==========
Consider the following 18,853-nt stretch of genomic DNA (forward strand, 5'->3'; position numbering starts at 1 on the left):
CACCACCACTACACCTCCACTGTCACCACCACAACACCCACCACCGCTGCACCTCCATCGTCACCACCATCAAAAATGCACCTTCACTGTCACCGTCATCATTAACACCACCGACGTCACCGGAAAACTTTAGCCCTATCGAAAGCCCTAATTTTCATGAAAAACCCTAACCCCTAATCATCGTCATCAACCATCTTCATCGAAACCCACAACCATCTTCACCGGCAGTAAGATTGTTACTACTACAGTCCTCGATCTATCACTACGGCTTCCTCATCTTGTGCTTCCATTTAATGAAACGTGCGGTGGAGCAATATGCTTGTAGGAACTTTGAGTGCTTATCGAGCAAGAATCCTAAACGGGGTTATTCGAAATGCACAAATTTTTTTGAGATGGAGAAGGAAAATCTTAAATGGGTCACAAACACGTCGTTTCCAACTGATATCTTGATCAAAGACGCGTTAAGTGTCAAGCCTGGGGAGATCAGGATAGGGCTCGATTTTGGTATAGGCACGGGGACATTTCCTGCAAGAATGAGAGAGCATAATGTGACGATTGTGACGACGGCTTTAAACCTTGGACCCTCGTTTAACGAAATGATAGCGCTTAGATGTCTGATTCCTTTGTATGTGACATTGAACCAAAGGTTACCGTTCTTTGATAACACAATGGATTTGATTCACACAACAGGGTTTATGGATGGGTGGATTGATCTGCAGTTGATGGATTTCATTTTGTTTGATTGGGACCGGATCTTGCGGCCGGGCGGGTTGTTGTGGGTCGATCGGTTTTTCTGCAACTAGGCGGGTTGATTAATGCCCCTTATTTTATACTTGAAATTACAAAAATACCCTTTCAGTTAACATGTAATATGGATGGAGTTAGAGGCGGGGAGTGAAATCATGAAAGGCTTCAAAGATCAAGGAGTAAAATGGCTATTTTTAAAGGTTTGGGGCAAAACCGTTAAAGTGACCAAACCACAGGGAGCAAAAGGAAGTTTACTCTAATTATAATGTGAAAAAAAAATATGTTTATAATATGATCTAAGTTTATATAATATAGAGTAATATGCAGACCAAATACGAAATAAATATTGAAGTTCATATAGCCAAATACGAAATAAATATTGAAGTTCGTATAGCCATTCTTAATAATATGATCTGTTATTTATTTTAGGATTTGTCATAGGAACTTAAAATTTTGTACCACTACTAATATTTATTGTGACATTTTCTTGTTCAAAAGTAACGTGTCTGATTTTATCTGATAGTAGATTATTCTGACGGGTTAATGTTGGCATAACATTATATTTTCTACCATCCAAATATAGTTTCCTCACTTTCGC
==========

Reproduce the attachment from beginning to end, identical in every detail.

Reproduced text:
Consider the following 18,853-nt stretch of genomic DNA (forward strand, 5'->3'; position numbering starts at 1 on the left):
CACCACCACTACACCTCCACTGTCACCACCACAACACCCACCACCGCTGCACCTCCATCGTCACCACCATCAAAAATGCACCTTCACTGTCACCGTCATCATTAACACCACCGACGTCACCGGAAAACTTTAGCCCTATCGAAAGCCCTAATTTTCATGAAAAACCCTAACCCCTAATCATCGTCATCAACCATCTTCATCGAAACCCACAACCATCTTCACCGGCAGTAAGATTGTTACTACTACAGTCCTCGATCTATCACTACGGCTTCCTCATCTTGTGCTTCCATTTAATGAAACGTGCGGTGGAGCAATATGCTTGTAGGAACTTTGAGTGCTTATCGAGCAAGAATCCTAAACGGGGTTATTCGAAATGCACAAATTTTTTTGAGATGGAGAAGGAAAATCTTAAATGGGTCACAAACACGTCGTTTCCAACTGATATCTTGATCAAAGACGCGTTAAGTGTCAAGCCTGGGGAGATCAGGATAGGGCTCGATTTTGGTATAGGCACGGGGACATTTCCTGCAAGAATGAGAGAGCATAATGTGACGATTGTGACGACGGCTTTAAACCTTGGACCCTCGTTTAACGAAATGATAGCGCTTAGATGTCTGATTCCTTTGTATGTGACATTGAACCAAAGGTTACCGTTCTTTGATAACACAATGGATTTGATTCACACAACAGGGTTTATGGATGGGTGGATTGATCTGCAGTTGATGGATTTCATTTTGTTTGATTGGGACCGGATCTTGCGGCCGGGCGGGTTGTTGTGGGTCGATCGGTTTTTCTGCAACTAGGCGGGTTGATTAATGCCCCTTATTTTATACTTGAAATTACAAAAATACCCTTTCAGTTAACATGTAATATGGATGGAGTTAGAGGCGGGGAGTGAAATCATGAAAGGCTTCAAAGATCAAGGAGTAAAATGGCTATTTTTAAAGGTTTGGGGCAAAACCGTTAAAGTGACCAAACCACAGGGAGCAAAAGGAAGTTTACTCTAATTATAATGTGAAAAAAAAATATGTTTATAATATGATCTAAGTTTATATAATATAGAGTAATATGCAGACCAAATACGAAATAAATATTGAAGTTCATATAGCCAAATACGAAATAAATATTGAAGTTCGTATAGCCATTCTTAATAATATGATCTGTTATTTATTTTAGGATTTGTCATAGGAACTTAAAATTTTGTACCACTACTAATATTTATTGTGACATTTTCTTGTTCAAAAGTAACGTGTCTGATTTTATCTGATAGTAGATTATTCTGACGGGTTAATGTTGGCATAACATTATATTTTCTACCATCCAAATATAGTTTCCTCACTTTCGC